He explained that his desire to partner with Becky wasn’t entirely conscious. He respected and identified with his teammate. As a Black Hispanic man, Hernandez knew what it was like to be discriminated against and to be told that there were things he couldn’t do and places he shouldn’t be — including on the jai alai court. “Seeing Becky experience some of those same things, you know, maybe even from some of those same people saying that women can’t play” made Hernandez want to help Becky prove that she could. “[Most players didn’t] have the confidence to think that they could be competitive with her on their team or that she could be competitive enough,” he said, “and I’ve never had that attitude.”

Becky’s old nemesis Howie Kalik makes an appearance in the SI story as well. When Becky arrived to the fronton to practice for the tournament, Kalik refused to let her enter through the players’ entrance, even though she was a player. He said one of the professionals was getting a massage, implying that Becky couldn’t see him in that state of undress. She requested that Kalik “just close the door,” adding, “who cares” and “it’s just a naked guy,” but Kalik wouldn’t budge, and he walked Becky and her mother around to the main entrance. “Once inside, they were forced to wait in the spectator seats while the boys practiced,” SI reported. “Becky did stretching exercises to pass the time and looked wistfully at her competitors on the court … Eventually, Kalik signaled to her. Becky grabbed her equipment and ran into one of the ladies’ rooms to change and finally got out on the court.”

For his part, Kalik stuck to his story about just being concerned for Becky’s safety, telling SI, “She could get killed out there. She plays the violin. She should stick to music.” He also defended himself regarding the sex discrimination complaint, arguing that he “discriminate[s] on ability,” not gender. (Kalik could not be reached for comment for this story.)

Cornblit, who remains close with Kalik to this day, said he wasn’t aware of Becky’s mistreatment. He was too busy on the pro circuit. And while Cornblit said he can’t speak for Kalik, he doesn’t think Kalik’s attitude would have been all that uncommon at the time. “I just don’t think that many of the players thought that any woman would be able to play professional jai alai with the guys,” he said. “I think if you asked a bunch of them, they would probably say that. That was the mentality back then, and things have changed, obviously.” He likens it to a woman trying to join the NFL; if there had been a women’s league, it might have been a different story.


What crushed jai alai’s momentum as a sport is the same thing that stalled Becky’s dream of having a professional career: the 1988 player’s strike, which lasted three-and-a-half years (the longest labor strike in sports history). Also, the creation of the Florida Lottery, coupled with the opening of the state’s first tribal casino, made gambling much easier and more accessible. Becky was in a precarious position: While she supported the players and their cause (the dispute was over unionizing, in pursuit of better pay and benefits), she was still employed at Dania Jai Alai, and she couldn’t openly discuss or campaign for the strike.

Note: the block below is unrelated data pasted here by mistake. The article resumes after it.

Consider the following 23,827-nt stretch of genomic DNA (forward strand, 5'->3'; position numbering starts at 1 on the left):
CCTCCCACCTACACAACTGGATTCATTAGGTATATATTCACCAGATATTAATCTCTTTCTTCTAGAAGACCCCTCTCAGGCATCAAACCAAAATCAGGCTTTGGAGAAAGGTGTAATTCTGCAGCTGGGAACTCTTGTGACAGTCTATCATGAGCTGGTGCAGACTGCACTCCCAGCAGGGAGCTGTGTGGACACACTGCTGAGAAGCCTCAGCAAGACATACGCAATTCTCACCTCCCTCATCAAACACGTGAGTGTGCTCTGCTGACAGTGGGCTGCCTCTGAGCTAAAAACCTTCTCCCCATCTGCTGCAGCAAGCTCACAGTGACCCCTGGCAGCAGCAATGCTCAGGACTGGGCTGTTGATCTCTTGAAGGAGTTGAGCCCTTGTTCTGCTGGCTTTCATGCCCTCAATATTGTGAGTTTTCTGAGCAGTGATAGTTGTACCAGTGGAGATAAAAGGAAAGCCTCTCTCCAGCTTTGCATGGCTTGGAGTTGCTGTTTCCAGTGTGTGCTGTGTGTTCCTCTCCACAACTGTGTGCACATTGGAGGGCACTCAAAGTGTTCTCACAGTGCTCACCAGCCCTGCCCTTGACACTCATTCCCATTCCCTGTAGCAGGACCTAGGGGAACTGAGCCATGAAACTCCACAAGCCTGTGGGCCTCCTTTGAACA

The strike tore apart the sport. Cornblit, who chose not to strike, said it was an ugly time for jai alai. “A lot of [the other players] stopped talking to me, a lot of them insulted me, as well as my family,” he said. “There was tension; it created a lot of tension.” But he had a contract to fulfill, and he wasn’t about to walk out on his commitment to Dania Jai Alai, where he was signed at the time.

By this point, Heide had gone to cosmetology school and was working as a hairdresser. She had recently married Mario Mercado, an aspiring pro she met at the World Jai Alai school. When the strike began, Mercado saw it as his chance to finally become a professional, and he became a scab, crossing the picket line to play. Becky disapproved, and her family knew this. The easiest thing to do was to just not talk about it. “Like politics,” she explained.

But in August 1987, Heide and her 8-month-old daughter, Ashleigh, were killed in a car accident. She was in the car with the wife and child of another player, having just dropped their two husbands off at the Fort Pierce fronton, when Heide, the driver of the car, hit a truck. She and her daughter were killed; her passengers walked away from the accident. Becky’s world was shattered; she describes that day as “the worst day of [her] life.”

Getsee was at the fronton when Mercado learned about the deaths. From that moment, Getsee said, “his entire personality changed.” Before the accident, Mercado was a “happy-go-lucky” guy, but he became serious and very religious. He stopped engaging with his teammates, ignoring the locker-room banter and horseplay. According to Getsee, the joy in the sport that Mercado had always experienced had disappeared (attempts to contact Mercado were unsuccessful).

At the funeral, both sides of the jai alai world — striking players and scabs — came together. There was no tension or arguing, just mourning Heide and Ashleigh. Becky was at a crossroads and, for the first time, was openly considering whether to continue pursuing a future with the sport: She was a 23-year-old still living with her parents and without a full-time job. At the funeral, she realized her passion would never become a steady job.